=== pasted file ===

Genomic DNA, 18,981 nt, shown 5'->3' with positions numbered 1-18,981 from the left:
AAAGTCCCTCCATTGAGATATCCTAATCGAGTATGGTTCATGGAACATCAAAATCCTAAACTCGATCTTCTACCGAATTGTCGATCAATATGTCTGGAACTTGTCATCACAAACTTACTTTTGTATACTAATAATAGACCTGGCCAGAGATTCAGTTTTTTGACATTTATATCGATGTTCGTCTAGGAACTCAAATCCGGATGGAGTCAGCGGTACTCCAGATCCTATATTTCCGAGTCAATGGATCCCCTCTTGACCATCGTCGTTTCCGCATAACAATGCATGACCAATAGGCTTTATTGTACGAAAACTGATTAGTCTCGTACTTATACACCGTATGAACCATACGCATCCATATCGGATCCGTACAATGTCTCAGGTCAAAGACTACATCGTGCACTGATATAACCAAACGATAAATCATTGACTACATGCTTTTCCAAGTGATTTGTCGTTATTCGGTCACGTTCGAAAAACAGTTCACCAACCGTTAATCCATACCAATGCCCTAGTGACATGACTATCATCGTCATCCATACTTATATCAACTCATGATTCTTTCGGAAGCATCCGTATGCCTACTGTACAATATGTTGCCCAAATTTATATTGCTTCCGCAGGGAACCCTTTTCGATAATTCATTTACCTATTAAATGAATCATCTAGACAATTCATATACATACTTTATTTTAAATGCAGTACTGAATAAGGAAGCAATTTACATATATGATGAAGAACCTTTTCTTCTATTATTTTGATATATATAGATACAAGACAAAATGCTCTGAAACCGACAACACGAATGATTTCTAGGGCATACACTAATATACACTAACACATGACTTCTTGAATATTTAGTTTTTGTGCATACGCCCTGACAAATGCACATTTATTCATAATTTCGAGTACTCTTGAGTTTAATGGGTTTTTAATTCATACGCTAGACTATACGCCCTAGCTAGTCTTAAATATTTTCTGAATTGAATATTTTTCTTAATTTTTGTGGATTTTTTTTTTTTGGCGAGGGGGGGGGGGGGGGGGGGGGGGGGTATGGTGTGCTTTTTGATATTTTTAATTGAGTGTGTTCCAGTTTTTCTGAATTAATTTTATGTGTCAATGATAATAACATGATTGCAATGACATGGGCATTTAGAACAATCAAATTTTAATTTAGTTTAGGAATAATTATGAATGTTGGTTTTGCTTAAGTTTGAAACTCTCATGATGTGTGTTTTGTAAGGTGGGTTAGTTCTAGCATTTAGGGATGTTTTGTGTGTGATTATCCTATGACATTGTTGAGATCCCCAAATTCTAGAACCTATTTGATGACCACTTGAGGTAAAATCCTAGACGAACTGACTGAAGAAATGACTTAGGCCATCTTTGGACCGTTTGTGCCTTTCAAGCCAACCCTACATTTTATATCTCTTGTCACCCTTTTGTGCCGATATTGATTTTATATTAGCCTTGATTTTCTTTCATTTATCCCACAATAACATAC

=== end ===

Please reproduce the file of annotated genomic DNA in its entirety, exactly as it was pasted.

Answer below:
Genomic DNA, 18,981 nt, shown 5'->3' with positions numbered 1-18,981 from the left:
AAAGTCCCTCCATTGAGATATCCTAATCGAGTATGGTTCATGGAACATCAAAATCCTAAACTCGATCTTCTACCGAATTGTCGATCAATATGTCTGGAACTTGTCATCACAAACTTACTTTTGTATACTAATAATAGACCTGGCCAGAGATTCAGTTTTTTGACATTTATATCGATGTTCGTCTAGGAACTCAAATCCGGATGGAGTCAGCGGTACTCCAGATCCTATATTTCCGAGTCAATGGATCCCCTCTTGACCATCGTCGTTTCCGCATAACAATGCATGACCAATAGGCTTTATTGTACGAAAACTGATTAGTCTCGTACTTATACACCGTATGAACCATACGCATCCATATCGGATCCGTACAATGTCTCAGGTCAAAGACTACATCGTGCACTGATATAACCAAACGATAAATCATTGACTACATGCTTTTCCAAGTGATTTGTCGTTATTCGGTCACGTTCGAAAAACAGTTCACCAACCGTTAATCCATACCAATGCCCTAGTGACATGACTATCATCGTCATCCATACTTATATCAACTCATGATTCTTTCGGAAGCATCCGTATGCCTACTGTACAATATGTTGCCCAAATTTATATTGCTTCCGCAGGGAACCCTTTTCGATAATTCATTTACCTATTAAATGAATCATCTAGACAATTCATATACATACTTTATTTTAAATGCAGTACTGAATAAGGAAGCAATTTACATATATGATGAAGAACCTTTTCTTCTATTATTTTGATATATATAGATACAAGACAAAATGCTCTGAAACCGACAACACGAATGATTTCTAGGGCATACACTAATATACACTAACACATGACTTCTTGAATATTTAGTTTTTGTGCATACGCCCTGACAAATGCACATTTATTCATAATTTCGAGTACTCTTGAGTTTAATGGGTTTTTAATTCATACGCTAGACTATACGCCCTAGCTAGTCTTAAATATTTTCTGAATTGAATATTTTTCTTAATTTTTGTGGATTTTTTTTTTTTGGCGAGGGGGGGGGGGGGGGGGGGGGGGGGTATGGTGTGCTTTTTGATATTTTTAATTGAGTGTGTTCCAGTTTTTCTGAATTAATTTTATGTGTCAATGATAATAACATGATTGCAATGACATGGGCATTTAGAACAATCAAATTTTAATTTAGTTTAGGAATAATTATGAATGTTGGTTTTGCTTAAGTTTGAAACTCTCATGATGTGTGTTTTGTAAGGTGGGTTAGTTCTAGCATTTAGGGATGTTTTGTGTGTGATTATCCTATGACATTGTTGAGATCCCCAAATTCTAGAACCTATTTGATGACCACTTGAGGTAAAATCCTAGACGAACTGACTGAAGAAATGACTTAGGCCATCTTTGGACCGTTTGTGCCTTTCAAGCCAACCCTACATTTTATATCTCTTGTCACCCTTTTGTGCCGATATTGATTTTATATTAGCCTTGATTTTCTTTCATTTATCCCACAATAACATAC